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Spatial mapping of protein composition and tissue organization: a primer for multiplexed antibody-based imaging

Authors: Hickey, John W.; Neumann, Elizabeth K.; Radtke, Andrea J.; Camarillo, Jeannie M.; Beuschel, Rebecca T.; Albanese, Alexandre; McDonough, Elizabeth; Hatler, Julia; Wiblin, Anne E.; Fisher, Jeremy; Croteau, Josh; Small, Eliza C.; Sood, Anup; Caprioli, Richard M.; Angelo, R. Michael; Nolan, Garry P.; Chung, Kwanghun; Hewitt, Stephen M.; Germain, Ronald N.; Spraggins, Jeffrey M.; Lundberg, Emma; Snyder, Michael P.; Kelleher, Neil L.; Saka, Sinem K.

Online: https://www.nature.com/articles/s41592-021-01316-y

Issue: Nat Methods. 2022 Mar;19(3):284-295.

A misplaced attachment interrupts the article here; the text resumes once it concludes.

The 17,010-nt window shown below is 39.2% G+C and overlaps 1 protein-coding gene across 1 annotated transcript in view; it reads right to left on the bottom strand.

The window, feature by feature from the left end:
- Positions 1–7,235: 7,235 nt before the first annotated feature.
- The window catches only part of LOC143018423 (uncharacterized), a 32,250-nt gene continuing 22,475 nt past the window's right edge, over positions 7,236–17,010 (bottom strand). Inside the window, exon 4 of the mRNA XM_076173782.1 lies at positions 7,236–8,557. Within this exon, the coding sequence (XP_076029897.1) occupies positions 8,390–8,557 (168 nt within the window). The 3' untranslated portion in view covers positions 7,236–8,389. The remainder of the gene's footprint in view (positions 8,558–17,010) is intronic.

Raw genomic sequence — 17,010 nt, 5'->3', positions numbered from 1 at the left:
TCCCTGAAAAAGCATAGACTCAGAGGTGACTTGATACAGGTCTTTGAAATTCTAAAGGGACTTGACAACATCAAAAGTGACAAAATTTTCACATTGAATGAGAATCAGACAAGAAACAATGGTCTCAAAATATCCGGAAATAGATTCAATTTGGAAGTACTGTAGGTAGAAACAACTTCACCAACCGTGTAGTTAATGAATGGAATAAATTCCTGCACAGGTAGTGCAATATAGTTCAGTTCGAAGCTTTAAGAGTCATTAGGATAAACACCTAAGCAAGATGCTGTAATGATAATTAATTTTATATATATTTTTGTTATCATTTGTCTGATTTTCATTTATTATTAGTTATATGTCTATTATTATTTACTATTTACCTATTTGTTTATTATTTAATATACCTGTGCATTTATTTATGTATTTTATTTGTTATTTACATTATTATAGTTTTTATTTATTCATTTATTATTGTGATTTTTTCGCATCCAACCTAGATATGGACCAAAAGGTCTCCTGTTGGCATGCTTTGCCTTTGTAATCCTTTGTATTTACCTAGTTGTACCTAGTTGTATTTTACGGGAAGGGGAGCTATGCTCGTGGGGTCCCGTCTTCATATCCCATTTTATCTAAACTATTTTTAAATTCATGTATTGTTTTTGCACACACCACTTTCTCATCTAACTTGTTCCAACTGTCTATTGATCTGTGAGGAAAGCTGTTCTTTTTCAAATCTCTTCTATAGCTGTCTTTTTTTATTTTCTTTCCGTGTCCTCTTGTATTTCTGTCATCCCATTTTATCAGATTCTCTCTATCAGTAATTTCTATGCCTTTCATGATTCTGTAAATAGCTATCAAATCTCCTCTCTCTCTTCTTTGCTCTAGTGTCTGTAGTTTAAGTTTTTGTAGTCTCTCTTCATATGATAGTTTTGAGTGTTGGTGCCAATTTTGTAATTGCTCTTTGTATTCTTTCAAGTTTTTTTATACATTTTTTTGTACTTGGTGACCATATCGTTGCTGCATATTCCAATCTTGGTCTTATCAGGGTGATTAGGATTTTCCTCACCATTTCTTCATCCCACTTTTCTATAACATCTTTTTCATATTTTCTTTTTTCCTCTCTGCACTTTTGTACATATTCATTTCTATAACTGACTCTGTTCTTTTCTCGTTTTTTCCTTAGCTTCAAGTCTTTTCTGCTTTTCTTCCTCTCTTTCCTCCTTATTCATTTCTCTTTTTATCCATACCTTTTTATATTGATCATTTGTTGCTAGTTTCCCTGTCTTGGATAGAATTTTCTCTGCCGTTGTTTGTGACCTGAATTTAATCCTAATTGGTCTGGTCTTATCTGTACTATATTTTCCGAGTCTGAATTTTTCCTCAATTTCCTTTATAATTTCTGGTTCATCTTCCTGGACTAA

Tissues and organs are composed of distinct cell types that must operate in concert to perform physiological functions. Efforts to create high-dimensional biomarker catalogs of these cells are largely based on transcriptomic single-cell approaches that lack the spatial context required to understand critical cellular communication and correlated structural organization. To probe in situ biology with sufficient coverage depth, several multiplexed protein imaging methods have recently been developed. Though these antibody-based technologies differ in strategy and mode of immunolabeling and detection tags, they commonly utilize antibodies directed against protein biomarkers to provide detailed spatial and functional maps of complex tissues. As these promising antibody-based multiplexing approaches become more widely adopted, new frameworks and considerations are critical for training future users, generating molecular tools, validating antibody panels, and harmonizing datasets. In this perspective, we provide essential resources and key considerations for obtaining robust and reproducible multiplexed antibody-based imaging data compiling specialized knowledge from domain experts and technology developers.